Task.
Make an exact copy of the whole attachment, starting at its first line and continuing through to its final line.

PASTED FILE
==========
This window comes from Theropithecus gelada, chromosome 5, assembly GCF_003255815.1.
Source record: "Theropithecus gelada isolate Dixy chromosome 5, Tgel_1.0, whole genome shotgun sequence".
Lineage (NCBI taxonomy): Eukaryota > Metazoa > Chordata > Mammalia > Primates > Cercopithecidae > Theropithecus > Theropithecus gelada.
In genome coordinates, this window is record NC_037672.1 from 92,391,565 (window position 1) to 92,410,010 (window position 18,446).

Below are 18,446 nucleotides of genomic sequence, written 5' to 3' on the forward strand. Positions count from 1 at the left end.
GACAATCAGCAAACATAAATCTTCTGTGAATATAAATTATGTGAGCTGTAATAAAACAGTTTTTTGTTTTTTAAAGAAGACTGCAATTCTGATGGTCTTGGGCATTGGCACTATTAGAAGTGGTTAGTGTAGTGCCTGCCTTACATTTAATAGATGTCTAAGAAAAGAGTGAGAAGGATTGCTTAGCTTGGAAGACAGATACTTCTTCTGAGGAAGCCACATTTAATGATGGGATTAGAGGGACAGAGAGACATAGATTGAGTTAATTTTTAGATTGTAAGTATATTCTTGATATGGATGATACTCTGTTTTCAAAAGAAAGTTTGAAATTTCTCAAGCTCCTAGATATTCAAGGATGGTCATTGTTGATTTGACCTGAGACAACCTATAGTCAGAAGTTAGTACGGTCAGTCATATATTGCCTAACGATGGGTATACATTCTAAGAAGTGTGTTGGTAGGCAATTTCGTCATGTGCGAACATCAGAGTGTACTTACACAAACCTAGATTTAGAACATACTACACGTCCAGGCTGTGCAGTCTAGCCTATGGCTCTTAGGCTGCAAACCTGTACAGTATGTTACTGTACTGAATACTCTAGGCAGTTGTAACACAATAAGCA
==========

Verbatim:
This window comes from Theropithecus gelada, chromosome 5, assembly GCF_003255815.1.
Source record: "Theropithecus gelada isolate Dixy chromosome 5, Tgel_1.0, whole genome shotgun sequence".
Lineage (NCBI taxonomy): Eukaryota > Metazoa > Chordata > Mammalia > Primates > Cercopithecidae > Theropithecus > Theropithecus gelada.
In genome coordinates, this window is record NC_037672.1 from 92,391,565 (window position 1) to 92,410,010 (window position 18,446).

Below are 18,446 nucleotides of genomic sequence, written 5' to 3' on the forward strand. Positions count from 1 at the left end.
GACAATCAGCAAACATAAATCTTCTGTGAATATAAATTATGTGAGCTGTAATAAAACAGTTTTTTGTTTTTTAAAGAAGACTGCAATTCTGATGGTCTTGGGCATTGGCACTATTAGAAGTGGTTAGTGTAGTGCCTGCCTTACATTTAATAGATGTCTAAGAAAAGAGTGAGAAGGATTGCTTAGCTTGGAAGACAGATACTTCTTCTGAGGAAGCCACATTTAATGATGGGATTAGAGGGACAGAGAGACATAGATTGAGTTAATTTTTAGATTGTAAGTATATTCTTGATATGGATGATACTCTGTTTTCAAAAGAAAGTTTGAAATTTCTCAAGCTCCTAGATATTCAAGGATGGTCATTGTTGATTTGACCTGAGACAACCTATAGTCAGAAGTTAGTACGGTCAGTCATATATTGCCTAACGATGGGTATACATTCTAAGAAGTGTGTTGGTAGGCAATTTCGTCATGTGCGAACATCAGAGTGTACTTACACAAACCTAGATTTAGAACATACTACACGTCCAGGCTGTGCAGTCTAGCCTATGGCTCTTAGGCTGCAAACCTGTACAGTATGTTACTGTACTGAATACTCTAGGCAGTTGTAACACAATAAGCA